Saturday, July 19, 2014

Has digital imaging heralded a downturn in photographic quality?

Today an article stated that somebody had taken 80,000 pictures with their digital camera over a period of ten years. That works out at 22 photographs a day. This claim is something that seems incredibly far fetched. Indeed, more than just far fetched, it sounds like an addiction problem that needs medical intervention.

Just how many of those 80,000 photographs were actually worth taking? A few years ago I was asked to photograph a wedding. I believe I took 500 images over the process of that wedding which was rather a lot considering the wedding. The typical wedding album contains maybe two dozen photographs. Bigger albums tend to bore viewers as people don't have a great attention span. Think back to the days when people groaned about being roped in to view slideshows of somebody's holiday with the inevitable "now just to the left of here was this really nifty..." which begged the question - where was the photo of it?

People take far too many photos today. Not just too many but too many utterly banal images. Just as an example, here's a totally banal image that means nothing to anybody who's viewing it now. It's the bottom of a shower that needs finishing. On its own - totally banal. Of no real interest to anybody bar the people involved in construction.
Is this the depth to which photography has sunk? People take this type of picture every day and publish them online and in their photo albums.

Back in the days when everybody used film, fewer cameras were sold, fewer photographs were taken and photography was of a higher quality. Everybody thought about the picture they were about to take rather than taking it anyway and seeing if it was worth taking, later. People would take 36 photographs on a roll of film. People would take one or maybe two rolls of film when they were on holiday and would come back with 72 really good photographs. These days, people go on holiday and might as well video the entire holiday with Google Glass and edit later. Seriously, 80,000 pictures in 10 years or 8,000 pictures in a year!

I have been taking digital images for about 10 years. Aside from two or three times when people paid me to take pictures in which case I did take several hundred each time, I have not taken more than a very few thousand. The counter on my Canon XT which is now 7 years old stands at about 5,000 images. I normally don't take that many photos. I certainly take more than I did in my film days and acknowledge that sometimes I take several mediocre photos because I'm too lazy to make sure I get one really great photo.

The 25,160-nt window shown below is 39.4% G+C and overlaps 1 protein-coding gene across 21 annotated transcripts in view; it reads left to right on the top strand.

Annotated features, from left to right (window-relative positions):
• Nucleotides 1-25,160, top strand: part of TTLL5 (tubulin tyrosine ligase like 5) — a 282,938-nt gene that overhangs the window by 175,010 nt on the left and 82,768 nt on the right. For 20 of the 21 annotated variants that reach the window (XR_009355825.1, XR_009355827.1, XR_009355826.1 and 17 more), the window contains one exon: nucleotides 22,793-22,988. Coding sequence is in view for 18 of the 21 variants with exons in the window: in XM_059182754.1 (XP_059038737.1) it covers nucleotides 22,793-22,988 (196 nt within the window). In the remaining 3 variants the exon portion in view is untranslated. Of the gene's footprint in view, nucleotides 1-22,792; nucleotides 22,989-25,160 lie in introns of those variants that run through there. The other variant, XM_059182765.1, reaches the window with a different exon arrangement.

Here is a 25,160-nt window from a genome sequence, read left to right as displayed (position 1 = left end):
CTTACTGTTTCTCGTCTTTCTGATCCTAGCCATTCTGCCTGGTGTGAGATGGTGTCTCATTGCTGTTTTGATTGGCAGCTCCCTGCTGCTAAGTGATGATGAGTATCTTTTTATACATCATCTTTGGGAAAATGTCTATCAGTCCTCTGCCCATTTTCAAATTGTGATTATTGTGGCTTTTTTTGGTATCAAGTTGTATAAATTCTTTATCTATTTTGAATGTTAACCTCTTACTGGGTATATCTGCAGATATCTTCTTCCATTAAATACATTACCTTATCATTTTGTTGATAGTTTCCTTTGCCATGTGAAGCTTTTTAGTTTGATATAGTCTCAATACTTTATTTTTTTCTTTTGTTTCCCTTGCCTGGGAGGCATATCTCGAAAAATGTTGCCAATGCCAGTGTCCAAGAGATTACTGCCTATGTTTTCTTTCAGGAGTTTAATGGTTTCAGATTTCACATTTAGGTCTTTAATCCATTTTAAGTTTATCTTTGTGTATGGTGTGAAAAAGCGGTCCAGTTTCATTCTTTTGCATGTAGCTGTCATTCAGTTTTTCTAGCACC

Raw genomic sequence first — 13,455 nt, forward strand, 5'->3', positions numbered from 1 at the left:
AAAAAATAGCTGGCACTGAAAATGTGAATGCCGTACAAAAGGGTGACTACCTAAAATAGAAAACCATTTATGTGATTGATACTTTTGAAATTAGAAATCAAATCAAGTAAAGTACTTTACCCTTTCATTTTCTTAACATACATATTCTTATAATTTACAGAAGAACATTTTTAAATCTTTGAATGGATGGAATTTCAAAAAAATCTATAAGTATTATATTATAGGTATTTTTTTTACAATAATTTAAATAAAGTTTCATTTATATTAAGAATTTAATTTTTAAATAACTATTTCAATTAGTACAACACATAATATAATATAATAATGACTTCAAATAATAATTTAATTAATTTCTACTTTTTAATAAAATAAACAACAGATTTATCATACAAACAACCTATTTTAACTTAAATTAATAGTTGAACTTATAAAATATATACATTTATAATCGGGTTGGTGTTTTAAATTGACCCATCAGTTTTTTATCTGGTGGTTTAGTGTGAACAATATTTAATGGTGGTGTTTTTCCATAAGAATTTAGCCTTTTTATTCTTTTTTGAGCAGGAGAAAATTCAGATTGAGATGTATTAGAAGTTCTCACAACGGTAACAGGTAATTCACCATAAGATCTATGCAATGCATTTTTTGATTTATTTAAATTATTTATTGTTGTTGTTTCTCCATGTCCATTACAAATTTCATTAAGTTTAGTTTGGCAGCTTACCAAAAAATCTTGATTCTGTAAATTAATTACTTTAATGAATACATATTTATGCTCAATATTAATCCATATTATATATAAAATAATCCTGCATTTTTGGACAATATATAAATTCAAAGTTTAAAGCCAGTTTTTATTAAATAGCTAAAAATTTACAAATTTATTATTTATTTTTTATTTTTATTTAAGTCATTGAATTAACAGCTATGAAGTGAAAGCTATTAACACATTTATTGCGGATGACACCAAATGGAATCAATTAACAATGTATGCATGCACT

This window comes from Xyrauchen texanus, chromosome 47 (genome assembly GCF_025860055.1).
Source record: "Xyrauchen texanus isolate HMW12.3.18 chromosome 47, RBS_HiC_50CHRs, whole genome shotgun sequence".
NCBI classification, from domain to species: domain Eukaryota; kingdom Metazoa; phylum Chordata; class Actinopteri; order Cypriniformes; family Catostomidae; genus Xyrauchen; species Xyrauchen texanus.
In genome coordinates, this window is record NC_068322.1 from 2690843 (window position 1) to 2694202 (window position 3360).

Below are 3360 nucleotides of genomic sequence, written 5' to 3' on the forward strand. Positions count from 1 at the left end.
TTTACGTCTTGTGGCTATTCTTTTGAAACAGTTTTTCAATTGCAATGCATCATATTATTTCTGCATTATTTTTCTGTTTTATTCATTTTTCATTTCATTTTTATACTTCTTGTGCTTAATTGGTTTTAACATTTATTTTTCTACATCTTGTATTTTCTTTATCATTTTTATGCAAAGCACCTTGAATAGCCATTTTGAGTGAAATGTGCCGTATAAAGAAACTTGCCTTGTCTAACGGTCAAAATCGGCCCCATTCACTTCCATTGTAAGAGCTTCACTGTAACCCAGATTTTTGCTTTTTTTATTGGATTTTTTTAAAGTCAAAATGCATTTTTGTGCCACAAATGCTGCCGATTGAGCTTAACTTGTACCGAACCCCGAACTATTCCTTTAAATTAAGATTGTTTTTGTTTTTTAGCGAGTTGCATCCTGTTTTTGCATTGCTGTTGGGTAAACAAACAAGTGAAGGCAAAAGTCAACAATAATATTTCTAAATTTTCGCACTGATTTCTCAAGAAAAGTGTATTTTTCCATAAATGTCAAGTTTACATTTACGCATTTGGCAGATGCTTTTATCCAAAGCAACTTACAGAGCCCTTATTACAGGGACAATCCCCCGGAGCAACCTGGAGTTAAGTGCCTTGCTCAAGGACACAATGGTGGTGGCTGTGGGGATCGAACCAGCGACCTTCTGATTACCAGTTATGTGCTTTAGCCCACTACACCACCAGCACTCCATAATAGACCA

One of the dafter things about digital imaging is that people believe every image can be fixed after exposure. They can't be fixed - they can be cosmetically modified but that is all. A bad photograph will be a bad photograph whatever. There's a lunatic fringe that believes that by cropping a poorly executed photograph will produce a good result. It does not - it produces exactly a cropped, poorly executed photograph. A lot of the people that come out with nonsense like that need to pick up a real camera and to use slide film. Then perhaps they might learn to compose before pressing the button. I do swear that if people could keep the shutter going 24x7 at 20 frames a second, they would and would then choose their images later in a marathon editing session that would last months.

People are not working smarter - they're working harder. Instead of composing and taking the picture, they're photographing everything and then spending days on their computer trying to fix problems caused by lack of photographic skill.
This photograph is uncropped - it was taken with the subject balanced. Notice how the subject fills the frame and the photograph reads from right to left.  There's perspective, contrast and color. Everything is nicely centered with the Landrover nicely on a third.  This photograph needs no cropping because it has been well photographed.
This photograph by contrast is clearly off-center. The lover of cropping would want to crop the right hand side of the image yet this would do nothing to correct the incorrect perspective or the unevenness of the railings.  

Digital has certainly facilitated people's acceptance of poorer quality images. It has also heralded the over-edited image which at some point ceases to be a photograph and becomes digital art. Digital imaging has certainly heralded a downturn in photographic quality.

No comments:

Post a Comment